Beyond Tourism: America's Yesteryear

A blog of American History

Before Walmart there was Webb’s City Drug Store April 5, 2010

During the Florida Land Boom of the 1920’s a man in his twenties, by the name of James Earl “Doc” Webb, moved to St. Petersburg and opened a drug store in 1925. It would become huge before the store closed in 1979. The drugstore would cover 7-10 city blocks.

According to Holly Atkins, James got the nickname Doc because he made his own drugs such as Sorbo-Rub, Indian Wahoo Bitters and Doc Webb’s 608. This was only the beginning. His store eventually had 77 different departments including prescription department, surgical supplies, cosmetics and toiletries, Furniture City (covering seven floors!), a florist, a dry cleaning plant, a service station and automobile association, a bank service, a dance studio, an ice cream plant, a coffee roasting plant and, of course, Doc’s Original Drugstore.

When the land boom ended in Florida, a forerunner to the Great Depression, that didn’t stop James. He kept his store open and had deep discounts to keep his customers. He even held circuses and small fairs in his parking lot. He dropped some of his prices so low that Bristol-Meyers took James to court for selling their toothpaste below retail price. It went all the way to the  Florida Supreme Court where it was ruled in James favor. A few years later some distilleries also took him to court for the same reason. The court again ruled in his favor.

The drug store survives the Great Depression but according to Florida’s Lost Tourist Attractions it just wasn’t enough. St. Petersburg was losing it’s status as Florida’s tourist capital and began a long slow spiral downward. In 1974 James sold all his shares in the drugstore and retired. The company went bankrupt in 1979. What did Webb’s City Drug Store leave us with? They invented the 10 items or less speedy check out lane. I’m sure there were plenty of people with a cartload of items in the speedy checkout though.


Wanted Wednesdays: Code Adam March 24, 2010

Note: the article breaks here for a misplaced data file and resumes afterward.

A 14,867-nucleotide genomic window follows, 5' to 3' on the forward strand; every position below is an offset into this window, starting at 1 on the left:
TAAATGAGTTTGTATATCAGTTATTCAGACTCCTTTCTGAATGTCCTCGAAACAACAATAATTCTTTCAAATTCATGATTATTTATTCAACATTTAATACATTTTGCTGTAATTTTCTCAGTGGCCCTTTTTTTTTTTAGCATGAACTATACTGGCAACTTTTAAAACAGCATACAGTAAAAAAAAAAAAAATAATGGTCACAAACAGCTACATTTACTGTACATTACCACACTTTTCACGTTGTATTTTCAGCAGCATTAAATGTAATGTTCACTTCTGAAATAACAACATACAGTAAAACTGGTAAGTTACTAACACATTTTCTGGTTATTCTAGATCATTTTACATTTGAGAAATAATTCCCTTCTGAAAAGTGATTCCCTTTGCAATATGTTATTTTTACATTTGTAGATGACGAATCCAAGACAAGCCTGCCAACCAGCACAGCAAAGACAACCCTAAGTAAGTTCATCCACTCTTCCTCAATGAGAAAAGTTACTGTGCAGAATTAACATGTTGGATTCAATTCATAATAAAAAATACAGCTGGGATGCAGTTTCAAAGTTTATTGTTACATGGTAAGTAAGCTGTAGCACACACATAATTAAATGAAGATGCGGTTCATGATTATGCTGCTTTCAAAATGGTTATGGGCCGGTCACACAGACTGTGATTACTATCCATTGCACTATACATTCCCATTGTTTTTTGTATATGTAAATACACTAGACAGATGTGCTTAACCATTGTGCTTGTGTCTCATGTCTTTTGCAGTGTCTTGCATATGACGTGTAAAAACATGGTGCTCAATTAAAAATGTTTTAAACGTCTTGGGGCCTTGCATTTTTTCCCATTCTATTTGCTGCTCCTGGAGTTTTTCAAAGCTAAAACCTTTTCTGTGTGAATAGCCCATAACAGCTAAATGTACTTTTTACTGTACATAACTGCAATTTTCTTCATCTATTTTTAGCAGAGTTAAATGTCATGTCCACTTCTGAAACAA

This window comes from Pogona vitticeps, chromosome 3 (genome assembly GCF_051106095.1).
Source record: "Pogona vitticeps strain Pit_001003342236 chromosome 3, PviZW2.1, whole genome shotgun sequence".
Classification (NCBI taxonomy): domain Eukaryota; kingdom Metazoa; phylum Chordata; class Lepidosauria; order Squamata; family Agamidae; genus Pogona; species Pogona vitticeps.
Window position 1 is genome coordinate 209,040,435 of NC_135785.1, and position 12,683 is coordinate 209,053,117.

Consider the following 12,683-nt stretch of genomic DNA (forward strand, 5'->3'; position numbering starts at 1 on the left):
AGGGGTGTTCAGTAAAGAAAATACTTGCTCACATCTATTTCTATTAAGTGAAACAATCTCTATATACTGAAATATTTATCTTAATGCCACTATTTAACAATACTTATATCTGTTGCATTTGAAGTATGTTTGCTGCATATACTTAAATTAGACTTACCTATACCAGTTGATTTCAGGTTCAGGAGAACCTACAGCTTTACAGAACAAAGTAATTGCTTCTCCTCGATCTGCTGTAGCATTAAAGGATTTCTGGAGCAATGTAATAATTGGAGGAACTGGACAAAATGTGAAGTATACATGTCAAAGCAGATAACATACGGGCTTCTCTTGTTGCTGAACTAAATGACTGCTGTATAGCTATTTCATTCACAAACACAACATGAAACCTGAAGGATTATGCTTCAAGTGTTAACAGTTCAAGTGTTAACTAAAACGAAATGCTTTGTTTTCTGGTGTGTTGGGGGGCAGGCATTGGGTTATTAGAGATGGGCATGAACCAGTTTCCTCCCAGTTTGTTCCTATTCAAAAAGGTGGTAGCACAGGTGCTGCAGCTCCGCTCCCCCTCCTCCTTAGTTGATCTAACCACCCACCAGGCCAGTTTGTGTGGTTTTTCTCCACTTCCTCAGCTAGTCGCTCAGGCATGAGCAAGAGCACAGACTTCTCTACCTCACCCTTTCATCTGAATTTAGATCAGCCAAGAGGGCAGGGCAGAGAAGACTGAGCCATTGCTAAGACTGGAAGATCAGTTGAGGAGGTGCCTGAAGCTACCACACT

I have decided to add a new type of post to my blog. It’s called Wanted Wednesdays and will explore the history of Florida’s criminal underbelly.

I’m going to start it off with Code Adam.

Adam Walsh 6 1/2 years old

Code Adam was named after Adam Walsh who was murdered in 1981 in Hollywood, Florida. On July 27, 1981 Adam and his mother Reve went to Sears to look at lamps. Adam saw some video games which were new. Anyone remember Nintendo?  He was allowed by his mother to play video games while she went to look at the lamps. When she came back to the video games Adam was gone. It is thought that he was abducted outside the door after being asked to leave by security along with some older children who were also playing the video game.

On August 10, 1981 his severed head was found in Vero Beach, Florida 100 miles away. The rest of his remains have never been found. Possible suspects for Adam’s kidnapping and death were Jeffrey Dahmer, Ottis Toole, and Henry Lee Curtis. While no one was brought to justice it is believed that Ottis Toole performed the crime.

In 1984 he co-founded National Center for Missing & Exploited Children. Adam’s kidnapping and murder spurred John Walsh to begin the television show America’s Most Wanted. It has been since 1988. It has helped “television program has helped take down over 1,050 dangerous fugitives and bring home more than 50 missing children.”

Code Adam was founded by Wal*Mart in 1994 and was named after Adam Walsh whose story you just read. Many public places including museums, amusement parks and retail stores voluntarily participate in Code Adam. In 2003, Congress passed legislation requiring all Federal buildings to participate in the Code Adam program.

The program consist of six steps.
1.  If a visitor reports a child is missing, a detailed description of the child and what he or she is wearing is obtained. Additionally, all exterior access to the building is locked and monitored; anyone approaching a door is turned away.
2.  The employee goes to the nearest in-house telephone and pages Code Adam, describing the child’s physical features and clothing. As designated employees monitor front entrances, other employees begin looking for the child.
3.  If the child is not found within 10 minutes, law enforcement is called.
4.  If the child is found and appears to have been lost and unharmed, the child is reunited with the searching family member.
5.  If the child is found accompanied by someone other than a parent or legal guardian, reasonable efforts to delay their departure will be used without putting the child, staff, or visitors at risk. Law enforcement will be notified and given details about the person accompanying the child.
6.  The Code Adam page will be canceled after the child is found or law enforcement arrives.

While law enforcement and John Walsh himself believe that Ottis Toole committed the crime it will never be known for sure since Ottis recanted his confession and died a few years later of cirrhosis of the liver without a deathbed confession. In 2008, Adam Walsh’s case was officially closed and Ottis Toole named as the perpetrator.

TV trivia: John Dogget from the hit TV science fiction show X-Files, loses a son in the same manner as John Walsh did. Because it is television and X-Files they were able to solve Dogget’s son’s murder.